Indian Journal of Rheumatology

EDITORIAL
Year
: 2020  |  Volume : 15  |  Issue : 3  |  Page : 162--164

Blaming the peer reviewer: Don't shoot the messenger!!


Durga Prasanna Misra, Vikas Agarwal 
 Department of Clinical Immunology, Sanjay Gandhi Postgraduate Institute of Medical Sciences, Lucknow, Uttar Pradesh, India

Correspondence Address:
Dr. Durga Prasanna Misra
Department of Clinical Immunology, Sanjay Gandhi Postgraduate Institute of Medical Sciences, Lucknow - 226 014, Uttar Pradesh
India




How to cite this article:
Misra DP, Agarwal V. Blaming the peer reviewer: Don't shoot the messenger!!.Indian J Rheumatol 2020;15:162-164


How to cite this URL:
Misra DP, Agarwal V. Blaming the peer reviewer: Don't shoot the messenger!!. Indian J Rheumatol [serial online] 2020 [cited 2020 Sep 23 ];15:162-164
Available from: http://www.indianjrheumatol.com/text.asp?2020/15/3/162/294309


Full Text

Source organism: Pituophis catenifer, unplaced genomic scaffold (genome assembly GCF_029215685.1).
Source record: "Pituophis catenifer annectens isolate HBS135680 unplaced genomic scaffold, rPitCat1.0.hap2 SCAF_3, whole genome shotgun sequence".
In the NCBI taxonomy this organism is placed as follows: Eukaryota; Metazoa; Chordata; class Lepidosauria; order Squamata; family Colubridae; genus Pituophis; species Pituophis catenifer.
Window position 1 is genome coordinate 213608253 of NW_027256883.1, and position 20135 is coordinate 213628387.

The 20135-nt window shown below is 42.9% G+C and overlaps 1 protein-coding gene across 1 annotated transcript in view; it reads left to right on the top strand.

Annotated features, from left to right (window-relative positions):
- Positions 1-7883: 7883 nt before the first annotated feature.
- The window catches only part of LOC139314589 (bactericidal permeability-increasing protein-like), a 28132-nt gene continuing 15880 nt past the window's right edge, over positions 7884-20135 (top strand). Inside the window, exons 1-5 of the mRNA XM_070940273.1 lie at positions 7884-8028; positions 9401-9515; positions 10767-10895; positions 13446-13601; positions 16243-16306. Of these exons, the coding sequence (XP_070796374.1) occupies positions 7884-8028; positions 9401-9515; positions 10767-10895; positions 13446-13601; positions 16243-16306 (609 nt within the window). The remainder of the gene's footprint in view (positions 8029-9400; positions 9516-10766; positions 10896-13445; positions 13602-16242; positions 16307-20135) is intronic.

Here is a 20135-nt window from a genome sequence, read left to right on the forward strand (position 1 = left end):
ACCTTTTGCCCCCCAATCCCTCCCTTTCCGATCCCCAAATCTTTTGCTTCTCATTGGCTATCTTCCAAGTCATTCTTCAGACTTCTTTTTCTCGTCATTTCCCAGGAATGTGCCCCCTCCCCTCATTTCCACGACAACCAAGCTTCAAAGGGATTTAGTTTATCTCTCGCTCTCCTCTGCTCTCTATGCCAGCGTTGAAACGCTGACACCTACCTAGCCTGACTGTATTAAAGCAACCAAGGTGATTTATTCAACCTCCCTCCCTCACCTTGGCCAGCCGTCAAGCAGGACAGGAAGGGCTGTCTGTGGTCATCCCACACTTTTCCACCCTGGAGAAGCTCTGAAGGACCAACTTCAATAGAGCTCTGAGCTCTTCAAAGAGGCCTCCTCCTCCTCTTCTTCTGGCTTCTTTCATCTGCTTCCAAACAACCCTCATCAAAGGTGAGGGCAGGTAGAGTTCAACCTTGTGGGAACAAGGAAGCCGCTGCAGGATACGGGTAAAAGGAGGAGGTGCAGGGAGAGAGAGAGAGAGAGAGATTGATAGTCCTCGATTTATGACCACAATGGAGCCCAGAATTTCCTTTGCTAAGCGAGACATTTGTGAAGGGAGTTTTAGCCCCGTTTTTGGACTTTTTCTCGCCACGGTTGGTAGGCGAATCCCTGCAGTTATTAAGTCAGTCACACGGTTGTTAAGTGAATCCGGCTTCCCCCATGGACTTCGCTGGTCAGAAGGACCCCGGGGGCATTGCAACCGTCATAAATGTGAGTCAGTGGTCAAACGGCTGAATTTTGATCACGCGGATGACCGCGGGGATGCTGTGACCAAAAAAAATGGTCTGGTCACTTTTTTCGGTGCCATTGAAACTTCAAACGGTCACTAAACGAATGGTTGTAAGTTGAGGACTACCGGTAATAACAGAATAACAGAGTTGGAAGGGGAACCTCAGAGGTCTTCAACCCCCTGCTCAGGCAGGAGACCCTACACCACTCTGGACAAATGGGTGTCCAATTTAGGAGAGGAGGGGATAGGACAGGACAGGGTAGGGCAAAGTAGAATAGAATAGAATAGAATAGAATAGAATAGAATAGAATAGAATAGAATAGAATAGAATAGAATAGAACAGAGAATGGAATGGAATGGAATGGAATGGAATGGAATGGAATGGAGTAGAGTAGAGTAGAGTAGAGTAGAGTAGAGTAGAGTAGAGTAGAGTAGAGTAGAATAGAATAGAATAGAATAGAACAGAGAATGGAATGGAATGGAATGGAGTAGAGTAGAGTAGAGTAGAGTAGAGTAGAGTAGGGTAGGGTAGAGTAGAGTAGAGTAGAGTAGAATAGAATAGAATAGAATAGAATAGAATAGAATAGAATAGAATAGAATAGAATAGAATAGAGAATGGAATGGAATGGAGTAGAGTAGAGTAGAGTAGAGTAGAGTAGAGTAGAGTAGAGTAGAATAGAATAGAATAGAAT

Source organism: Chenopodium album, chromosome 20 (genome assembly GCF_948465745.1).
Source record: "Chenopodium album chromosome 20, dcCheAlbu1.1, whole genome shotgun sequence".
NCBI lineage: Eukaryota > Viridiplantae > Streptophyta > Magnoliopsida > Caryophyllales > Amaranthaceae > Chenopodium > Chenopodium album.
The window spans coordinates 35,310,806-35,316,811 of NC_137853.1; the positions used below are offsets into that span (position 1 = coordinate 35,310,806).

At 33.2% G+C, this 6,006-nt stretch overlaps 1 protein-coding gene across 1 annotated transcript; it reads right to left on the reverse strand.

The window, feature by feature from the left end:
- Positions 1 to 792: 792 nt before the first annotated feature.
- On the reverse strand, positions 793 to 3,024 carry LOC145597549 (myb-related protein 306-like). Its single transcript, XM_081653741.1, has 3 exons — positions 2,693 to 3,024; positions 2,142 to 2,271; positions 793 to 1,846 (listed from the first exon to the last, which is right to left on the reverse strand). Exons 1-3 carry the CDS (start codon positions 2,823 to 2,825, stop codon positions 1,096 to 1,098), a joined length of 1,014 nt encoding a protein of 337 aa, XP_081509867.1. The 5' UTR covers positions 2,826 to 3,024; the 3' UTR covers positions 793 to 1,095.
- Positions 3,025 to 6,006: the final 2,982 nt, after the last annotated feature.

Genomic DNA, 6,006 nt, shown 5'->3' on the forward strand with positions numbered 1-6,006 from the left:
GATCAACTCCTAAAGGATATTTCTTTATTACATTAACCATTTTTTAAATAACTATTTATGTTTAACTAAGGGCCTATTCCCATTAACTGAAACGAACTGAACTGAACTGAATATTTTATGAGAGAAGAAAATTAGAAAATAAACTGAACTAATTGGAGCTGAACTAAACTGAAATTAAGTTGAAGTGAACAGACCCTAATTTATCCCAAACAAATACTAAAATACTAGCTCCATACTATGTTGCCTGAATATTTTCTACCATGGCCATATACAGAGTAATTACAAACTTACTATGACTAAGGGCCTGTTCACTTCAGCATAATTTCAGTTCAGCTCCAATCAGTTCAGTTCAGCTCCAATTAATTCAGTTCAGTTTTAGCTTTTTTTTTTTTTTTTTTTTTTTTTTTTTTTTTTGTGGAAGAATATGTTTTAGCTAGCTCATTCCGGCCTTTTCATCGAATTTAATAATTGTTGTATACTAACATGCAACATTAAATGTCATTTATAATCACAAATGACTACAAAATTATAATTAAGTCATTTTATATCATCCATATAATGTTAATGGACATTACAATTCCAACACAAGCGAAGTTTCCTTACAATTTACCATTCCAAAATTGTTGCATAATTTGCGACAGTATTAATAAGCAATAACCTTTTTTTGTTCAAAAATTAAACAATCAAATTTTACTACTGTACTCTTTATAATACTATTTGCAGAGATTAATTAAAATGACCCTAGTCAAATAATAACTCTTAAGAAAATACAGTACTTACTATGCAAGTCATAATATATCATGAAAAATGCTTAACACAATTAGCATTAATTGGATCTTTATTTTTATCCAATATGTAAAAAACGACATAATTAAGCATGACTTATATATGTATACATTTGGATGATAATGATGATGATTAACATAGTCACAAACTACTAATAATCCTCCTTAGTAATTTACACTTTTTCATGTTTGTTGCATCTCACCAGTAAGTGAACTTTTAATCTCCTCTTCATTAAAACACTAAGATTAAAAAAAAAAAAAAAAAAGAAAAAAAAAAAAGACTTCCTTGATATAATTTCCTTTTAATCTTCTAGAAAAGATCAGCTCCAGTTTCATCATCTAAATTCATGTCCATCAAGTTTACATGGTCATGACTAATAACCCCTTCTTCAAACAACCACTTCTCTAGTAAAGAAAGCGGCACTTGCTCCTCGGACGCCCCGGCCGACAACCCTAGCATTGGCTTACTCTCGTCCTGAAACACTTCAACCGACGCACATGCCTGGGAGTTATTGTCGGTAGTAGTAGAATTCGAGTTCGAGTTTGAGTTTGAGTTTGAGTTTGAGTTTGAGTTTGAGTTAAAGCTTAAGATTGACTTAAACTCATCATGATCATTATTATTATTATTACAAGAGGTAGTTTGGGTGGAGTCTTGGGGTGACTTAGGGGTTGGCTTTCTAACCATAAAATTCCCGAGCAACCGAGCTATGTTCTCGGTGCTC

The coronavirus disease 19 (COVID-19) pandemic has brought into focus realities in scientific publishing, with a perceived pressure to rapidly share and publish relevant information also resulting in instances of misinformation.[1] Rheumatologists have found themselves at the unwanted center of one of such arguments, regarding the safety and utility of hydroxychloroquine, a time-tested disease modifying anti rheumatic drug. This was particularly the case when a large global study purported the apparent increase in mortality risk for patients with COVID-19 treated with hydroxychloroquine. Later, when questions arose about the geographic coverage and numbers of patients included in the published database, as well as queries regarding the remarkable homogeneity of such data across diverse geographical regions, attempts were made to verify the study data by external sources.[2],[3] As sensational and unbelievable the origins of this remarkable study were, so was its fall from grace when part of the author group themselves refused to stand by this study and recommended retraction of this as well as another prominent study (addressing another area of controversy in COVID-19, regarding the use of angiotensin converting enzyme inhibitors and mortality risk).[4],[5],[6] A surprising fallout of such public disowning of these studies and subsequent retraction were the remarkable criticism that seemed targeted at peer reviewers of these studies.[6] This raised questions in our mind as to who should bear the responsibility for research integrity – the authors themselves, the handling editors of journals, or peer reviewers. Therefore, we overviewed various types of research misconduct related to data handling, consequences of such articles containing research misconduct and propose distribution of responsibilities for such research misconduct amongst authors, editors, and reviewers.